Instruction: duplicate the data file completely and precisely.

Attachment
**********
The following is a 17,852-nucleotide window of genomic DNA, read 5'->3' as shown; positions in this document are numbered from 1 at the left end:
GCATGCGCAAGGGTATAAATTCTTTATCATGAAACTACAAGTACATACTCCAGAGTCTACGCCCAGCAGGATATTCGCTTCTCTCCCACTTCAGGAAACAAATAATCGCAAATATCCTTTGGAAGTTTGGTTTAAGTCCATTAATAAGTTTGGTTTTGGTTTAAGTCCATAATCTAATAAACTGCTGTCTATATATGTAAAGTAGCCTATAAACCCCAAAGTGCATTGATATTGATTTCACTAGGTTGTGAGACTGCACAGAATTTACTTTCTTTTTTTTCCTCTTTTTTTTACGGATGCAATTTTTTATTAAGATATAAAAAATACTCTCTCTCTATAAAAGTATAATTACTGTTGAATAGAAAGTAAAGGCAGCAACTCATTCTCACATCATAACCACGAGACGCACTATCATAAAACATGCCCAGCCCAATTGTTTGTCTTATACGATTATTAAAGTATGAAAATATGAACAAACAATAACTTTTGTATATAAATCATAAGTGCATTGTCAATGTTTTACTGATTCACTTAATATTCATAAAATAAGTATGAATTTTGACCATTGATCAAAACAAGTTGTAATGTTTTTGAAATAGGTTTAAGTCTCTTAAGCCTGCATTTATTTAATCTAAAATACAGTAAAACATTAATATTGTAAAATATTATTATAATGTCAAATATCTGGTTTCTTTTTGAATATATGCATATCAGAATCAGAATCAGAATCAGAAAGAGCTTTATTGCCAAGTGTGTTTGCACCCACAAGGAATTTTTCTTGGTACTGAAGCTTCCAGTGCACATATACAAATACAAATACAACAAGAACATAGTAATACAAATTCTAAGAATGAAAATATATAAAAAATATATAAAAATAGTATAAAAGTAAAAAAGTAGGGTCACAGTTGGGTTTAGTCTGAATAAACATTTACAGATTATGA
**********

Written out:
The following is a 17,852-nucleotide window of genomic DNA, read 5'->3' as shown; positions in this document are numbered from 1 at the left end:
GCATGCGCAAGGGTATAAATTCTTTATCATGAAACTACAAGTACATACTCCAGAGTCTACGCCCAGCAGGATATTCGCTTCTCTCCCACTTCAGGAAACAAATAATCGCAAATATCCTTTGGAAGTTTGGTTTAAGTCCATTAATAAGTTTGGTTTTGGTTTAAGTCCATAATCTAATAAACTGCTGTCTATATATGTAAAGTAGCCTATAAACCCCAAAGTGCATTGATATTGATTTCACTAGGTTGTGAGACTGCACAGAATTTACTTTCTTTTTTTTCCTCTTTTTTTTACGGATGCAATTTTTTATTAAGATATAAAAAATACTCTCTCTCTATAAAAGTATAATTACTGTTGAATAGAAAGTAAAGGCAGCAACTCATTCTCACATCATAACCACGAGACGCACTATCATAAAACATGCCCAGCCCAATTGTTTGTCTTATACGATTATTAAAGTATGAAAATATGAACAAACAATAACTTTTGTATATAAATCATAAGTGCATTGTCAATGTTTTACTGATTCACTTAATATTCATAAAATAAGTATGAATTTTGACCATTGATCAAAACAAGTTGTAATGTTTTTGAAATAGGTTTAAGTCTCTTAAGCCTGCATTTATTTAATCTAAAATACAGTAAAACATTAATATTGTAAAATATTATTATAATGTCAAATATCTGGTTTCTTTTTGAATATATGCATATCAGAATCAGAATCAGAATCAGAAAGAGCTTTATTGCCAAGTGTGTTTGCACCCACAAGGAATTTTTCTTGGTACTGAAGCTTCCAGTGCACATATACAAATACAAATACAACAAGAACATAGTAATACAAATTCTAAGAATGAAAATATATAAAAAATATATAAAAATAGTATAAAAGTAAAAAAGTAGGGTCACAGTTGGGTTTAGTCTGAATAAACATTTACAGATTATGA